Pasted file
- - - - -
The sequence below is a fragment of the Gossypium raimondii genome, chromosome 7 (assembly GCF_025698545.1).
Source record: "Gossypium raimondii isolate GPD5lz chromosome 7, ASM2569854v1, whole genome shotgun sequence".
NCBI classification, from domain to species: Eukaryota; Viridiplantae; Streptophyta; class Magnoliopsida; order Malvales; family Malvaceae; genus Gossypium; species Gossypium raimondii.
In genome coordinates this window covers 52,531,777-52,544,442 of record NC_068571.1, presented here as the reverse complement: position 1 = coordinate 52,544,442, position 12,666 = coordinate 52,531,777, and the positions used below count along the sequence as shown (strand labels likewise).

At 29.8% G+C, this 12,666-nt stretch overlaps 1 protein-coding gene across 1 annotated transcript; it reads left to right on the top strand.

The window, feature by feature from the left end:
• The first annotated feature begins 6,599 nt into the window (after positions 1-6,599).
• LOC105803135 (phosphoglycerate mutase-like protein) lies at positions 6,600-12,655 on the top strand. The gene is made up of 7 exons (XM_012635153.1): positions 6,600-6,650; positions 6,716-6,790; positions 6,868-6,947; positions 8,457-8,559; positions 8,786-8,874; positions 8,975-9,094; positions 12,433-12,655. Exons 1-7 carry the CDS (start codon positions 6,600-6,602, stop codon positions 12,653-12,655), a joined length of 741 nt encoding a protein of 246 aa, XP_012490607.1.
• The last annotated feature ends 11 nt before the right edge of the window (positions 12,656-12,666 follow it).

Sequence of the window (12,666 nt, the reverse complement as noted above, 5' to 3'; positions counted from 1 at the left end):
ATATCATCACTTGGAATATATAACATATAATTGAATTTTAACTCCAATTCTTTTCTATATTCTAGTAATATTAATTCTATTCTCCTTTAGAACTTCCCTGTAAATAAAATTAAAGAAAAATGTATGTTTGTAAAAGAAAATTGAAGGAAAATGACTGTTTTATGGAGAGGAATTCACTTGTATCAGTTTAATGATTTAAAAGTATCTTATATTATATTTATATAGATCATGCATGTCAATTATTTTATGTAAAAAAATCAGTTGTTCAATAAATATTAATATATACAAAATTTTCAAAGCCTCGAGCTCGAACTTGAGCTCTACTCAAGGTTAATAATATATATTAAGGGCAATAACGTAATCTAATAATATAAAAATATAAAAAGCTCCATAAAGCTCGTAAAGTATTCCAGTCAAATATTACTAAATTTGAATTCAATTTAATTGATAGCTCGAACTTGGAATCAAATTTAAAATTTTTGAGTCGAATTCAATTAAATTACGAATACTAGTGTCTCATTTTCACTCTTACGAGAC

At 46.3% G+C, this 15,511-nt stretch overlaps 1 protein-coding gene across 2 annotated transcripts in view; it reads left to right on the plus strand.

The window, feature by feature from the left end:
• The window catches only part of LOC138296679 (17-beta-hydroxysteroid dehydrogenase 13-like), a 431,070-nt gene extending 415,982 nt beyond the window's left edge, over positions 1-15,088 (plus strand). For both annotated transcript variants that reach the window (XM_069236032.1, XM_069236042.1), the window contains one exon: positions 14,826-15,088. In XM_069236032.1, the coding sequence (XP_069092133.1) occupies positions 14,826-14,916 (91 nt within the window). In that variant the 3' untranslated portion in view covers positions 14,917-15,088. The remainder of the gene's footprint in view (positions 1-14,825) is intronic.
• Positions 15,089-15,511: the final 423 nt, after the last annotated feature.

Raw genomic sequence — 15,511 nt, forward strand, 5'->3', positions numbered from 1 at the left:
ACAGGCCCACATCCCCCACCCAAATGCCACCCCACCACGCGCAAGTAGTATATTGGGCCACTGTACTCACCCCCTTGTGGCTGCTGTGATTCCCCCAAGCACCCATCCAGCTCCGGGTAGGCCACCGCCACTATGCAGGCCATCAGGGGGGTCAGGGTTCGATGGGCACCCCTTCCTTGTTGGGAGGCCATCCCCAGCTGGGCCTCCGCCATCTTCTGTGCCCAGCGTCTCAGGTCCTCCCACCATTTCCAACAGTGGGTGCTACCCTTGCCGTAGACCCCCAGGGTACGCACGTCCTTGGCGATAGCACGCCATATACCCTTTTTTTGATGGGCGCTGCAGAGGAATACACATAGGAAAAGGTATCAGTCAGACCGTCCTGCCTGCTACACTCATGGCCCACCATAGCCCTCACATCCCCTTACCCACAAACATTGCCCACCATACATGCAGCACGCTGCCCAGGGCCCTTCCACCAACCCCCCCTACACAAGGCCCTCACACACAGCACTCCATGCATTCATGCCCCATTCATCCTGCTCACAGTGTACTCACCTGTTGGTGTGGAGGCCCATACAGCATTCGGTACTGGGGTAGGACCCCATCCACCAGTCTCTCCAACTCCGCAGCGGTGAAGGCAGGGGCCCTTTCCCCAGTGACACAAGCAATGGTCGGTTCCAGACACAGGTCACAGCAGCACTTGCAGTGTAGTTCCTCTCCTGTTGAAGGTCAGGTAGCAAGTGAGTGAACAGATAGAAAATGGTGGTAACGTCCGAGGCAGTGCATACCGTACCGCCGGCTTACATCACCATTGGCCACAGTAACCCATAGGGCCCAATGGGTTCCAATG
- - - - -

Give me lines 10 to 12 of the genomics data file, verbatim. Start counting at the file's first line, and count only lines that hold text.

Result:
Sequence of the window (12,666 nt, the reverse complement as noted above, 5' to 3'; positions counted from 1 at the left end):
ATATCATCACTTGGAATATATAACATATAATTGAATTTTAACTCCAATTCTTTTCTATATTCTAGTAATATTAATTCTATTCTCCTTTAGAACTTCCCTGTAAATAAAATTAAAGAAAAATGTATGTTTGTAAAAGAAAATTGAAGGAAAATGACTGTTTTATGGAGAGGAATTCACTTGTATCAGTTTAATGATTTAAAAGTATCTTATATTATATTTATATAGATCATGCATGTCAATTATTTTATGTAAAAAAATCAGTTGTTCAATAAATATTAATATATACAAAATTTTCAAAGCCTCGAGCTCGAACTTGAGCTCTACTCAAGGTTAATAATATATATTAAGGGCAATAACGTAATCTAATAATATAAAAATATAAAAAGCTCCATAAAGCTCGTAAAGTATTCCAGTCAAATATTACTAAATTTGAATTCAATTTAATTGATAGCTCGAACTTGGAATCAAATTTAAAATTTTTGAGTCGAATTCAATTAAATTACGAATACTAGTGTCTCATTTTCACTCTTACGAGAC

At 46.3% G+C, this 15,511-nt stretch overlaps 1 protein-coding gene across 2 annotated transcripts in view; it reads left to right on the plus strand.